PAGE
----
Dragonfly Summer (1993)
By Ralph Burnett
Michael Franks has extended his evocative artistry through an eleventh album, Dragonfly Summer, which connects the energies of some of the most successful players and producers this side of the ozone hole. It's been close to three years since the loitering success of his last recording Blue Pacific, an album that propelled Franks' unique vocals straight through NAC radio to the Pop charts (a chart he has flirted with since the success of the seductively silly "Popsicle Toes" in 1976).
To the casual listener, Michael Franks is known only as a well-placed ally of the sprout and crystal crowed or maybe a misplaced jazz vocalist who has heaped amazing success with the less-kinetically inclined consumer. A shallow dive below the surface, however, revels a consummate musician and a proven master of lyrical gymnastics. Possessing a Master's degree in comparative literature, it's no wonder Michael Franks has an intuitive knack for wrapping well-placed vocals around deceptively clever rhymes. Furthermore, the resulting uniqueness tends to drive pigeon-holers coopless by simply blurring the neatly drawn lines between prized and protected musical categories.
It was the collaboration on the song "The Dream" and the ensuing guest vocal on the Yellowjackets acclaimed Live Wires album that led Franks on an extended tour through Europe and the U.S. with the group. "It was a great experience," recalls Michael. "There's a real personal and musical connection between us." This fusing of energy is manifested in four songs on Dragonfly Summer that were produced, arranged and performed by the Yellowjackets (including a studio rendition of "The Dream"). Add to this, four tracks produced and arranged by longtime collaborator Jeff Lorber, who was a vital contributor to the shaping and success of Franks' last record.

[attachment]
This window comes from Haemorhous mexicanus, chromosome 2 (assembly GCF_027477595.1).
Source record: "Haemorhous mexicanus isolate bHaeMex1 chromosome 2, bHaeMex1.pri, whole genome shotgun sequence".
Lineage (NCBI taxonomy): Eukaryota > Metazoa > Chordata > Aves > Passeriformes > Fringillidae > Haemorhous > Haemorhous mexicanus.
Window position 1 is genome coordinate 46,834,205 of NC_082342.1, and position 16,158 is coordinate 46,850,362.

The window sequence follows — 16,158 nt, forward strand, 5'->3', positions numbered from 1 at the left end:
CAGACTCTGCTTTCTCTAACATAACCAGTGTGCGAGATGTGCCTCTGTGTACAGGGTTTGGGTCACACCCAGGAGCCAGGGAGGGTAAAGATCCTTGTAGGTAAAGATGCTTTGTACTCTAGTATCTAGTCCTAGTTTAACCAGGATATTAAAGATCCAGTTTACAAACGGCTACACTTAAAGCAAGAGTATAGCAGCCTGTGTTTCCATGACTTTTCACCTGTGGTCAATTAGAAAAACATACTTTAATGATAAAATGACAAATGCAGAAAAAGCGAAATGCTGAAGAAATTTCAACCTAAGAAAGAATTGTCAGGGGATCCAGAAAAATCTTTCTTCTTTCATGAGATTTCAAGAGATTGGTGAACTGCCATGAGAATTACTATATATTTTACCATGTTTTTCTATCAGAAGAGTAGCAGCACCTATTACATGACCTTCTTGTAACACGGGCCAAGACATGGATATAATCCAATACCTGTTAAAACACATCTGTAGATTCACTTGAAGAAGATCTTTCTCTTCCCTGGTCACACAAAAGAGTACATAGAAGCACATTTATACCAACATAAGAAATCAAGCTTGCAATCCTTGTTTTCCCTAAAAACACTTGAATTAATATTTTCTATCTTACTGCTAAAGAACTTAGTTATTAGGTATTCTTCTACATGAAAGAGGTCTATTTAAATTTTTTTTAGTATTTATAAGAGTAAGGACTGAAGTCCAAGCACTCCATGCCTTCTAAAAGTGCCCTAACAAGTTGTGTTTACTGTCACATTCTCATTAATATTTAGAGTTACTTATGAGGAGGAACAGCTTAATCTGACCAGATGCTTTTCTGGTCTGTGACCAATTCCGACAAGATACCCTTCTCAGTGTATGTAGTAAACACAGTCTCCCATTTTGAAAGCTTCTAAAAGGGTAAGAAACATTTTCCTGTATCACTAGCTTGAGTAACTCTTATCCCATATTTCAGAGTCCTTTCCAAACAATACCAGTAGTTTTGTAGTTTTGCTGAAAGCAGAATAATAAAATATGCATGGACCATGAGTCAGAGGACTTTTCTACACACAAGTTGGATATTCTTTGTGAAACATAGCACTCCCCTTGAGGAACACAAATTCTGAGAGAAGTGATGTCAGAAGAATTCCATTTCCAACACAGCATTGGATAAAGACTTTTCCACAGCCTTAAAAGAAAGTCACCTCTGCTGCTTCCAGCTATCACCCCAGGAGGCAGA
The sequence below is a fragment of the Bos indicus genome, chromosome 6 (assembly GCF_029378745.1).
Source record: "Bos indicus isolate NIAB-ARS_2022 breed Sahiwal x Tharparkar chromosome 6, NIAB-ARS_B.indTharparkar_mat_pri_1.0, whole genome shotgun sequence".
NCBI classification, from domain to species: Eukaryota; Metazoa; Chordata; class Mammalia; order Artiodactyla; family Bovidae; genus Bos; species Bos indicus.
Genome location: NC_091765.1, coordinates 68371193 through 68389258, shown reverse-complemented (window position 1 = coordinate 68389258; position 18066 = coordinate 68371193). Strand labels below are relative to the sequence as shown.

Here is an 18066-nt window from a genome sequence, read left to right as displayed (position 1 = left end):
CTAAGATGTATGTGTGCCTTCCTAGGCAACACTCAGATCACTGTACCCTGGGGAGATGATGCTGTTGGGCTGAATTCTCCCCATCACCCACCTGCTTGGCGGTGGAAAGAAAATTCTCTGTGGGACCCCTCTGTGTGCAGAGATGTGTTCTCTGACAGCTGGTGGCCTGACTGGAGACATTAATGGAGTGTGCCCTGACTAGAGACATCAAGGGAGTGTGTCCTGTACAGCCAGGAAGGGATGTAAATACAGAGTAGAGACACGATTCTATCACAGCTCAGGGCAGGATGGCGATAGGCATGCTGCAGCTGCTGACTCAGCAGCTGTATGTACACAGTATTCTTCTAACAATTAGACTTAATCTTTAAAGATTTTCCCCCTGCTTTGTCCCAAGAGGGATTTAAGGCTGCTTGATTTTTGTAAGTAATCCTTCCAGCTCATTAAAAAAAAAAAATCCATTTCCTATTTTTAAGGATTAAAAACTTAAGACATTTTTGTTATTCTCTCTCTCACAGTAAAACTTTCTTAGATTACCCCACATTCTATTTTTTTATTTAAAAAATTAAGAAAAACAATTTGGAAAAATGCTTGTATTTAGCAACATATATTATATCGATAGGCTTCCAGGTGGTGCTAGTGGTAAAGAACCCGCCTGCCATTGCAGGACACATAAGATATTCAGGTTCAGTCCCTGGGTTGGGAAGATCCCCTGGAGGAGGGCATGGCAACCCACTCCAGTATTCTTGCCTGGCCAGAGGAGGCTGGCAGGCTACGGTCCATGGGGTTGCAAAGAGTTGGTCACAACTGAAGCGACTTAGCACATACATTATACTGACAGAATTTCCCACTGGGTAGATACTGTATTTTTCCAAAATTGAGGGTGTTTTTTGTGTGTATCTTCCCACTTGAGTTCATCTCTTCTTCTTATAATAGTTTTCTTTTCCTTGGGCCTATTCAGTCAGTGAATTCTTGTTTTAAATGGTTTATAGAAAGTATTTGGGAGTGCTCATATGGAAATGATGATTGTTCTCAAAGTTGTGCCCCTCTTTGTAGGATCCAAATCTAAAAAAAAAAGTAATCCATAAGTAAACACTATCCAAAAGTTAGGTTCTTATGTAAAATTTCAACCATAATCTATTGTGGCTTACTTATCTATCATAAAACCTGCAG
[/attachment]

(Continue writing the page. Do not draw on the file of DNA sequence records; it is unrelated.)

Two engaging surprises (on an album full of surprises) come in the form of duets with legendary Peggy Lee and former Hot Lick Dan Hicks. Both tracks were produced by Ben Sidran, an artist and producer whom Franks has long admired. Michael first became acquainted with Lee early in his career when she recorded his tune "A Robin's Song." And it was in the mid-Seventies that Michael played banjo on one of Hicks albums and they've kept in touch ever since. "It was just a case of having someone perfect in mind for the songs," explains Franks.
I suppose the foremost surprise is Michael's sincere rendering of the theme to "I Love Lucy," a song that could have easily been slaughtered by any number of other less genuine suitors. "I'd been playing around with it for some time," explains Michael. "Desi always played it up-tempo, but I slowed it down . . . to emphasize the lyrics and melody." Gil Goldstein, a former member of Franks' band, produced this tune along with another passionate ballad, "How I Remember You."
Even though lines like "I hear from my ex on the back of my checks" are suspiciously missing from Dragonfly Summer, they certainly are not missed. "[This album] is a description of my life and feelings right now," explains Michael. "I wanted to give the poetic side of myself as much freedom of expression as possible."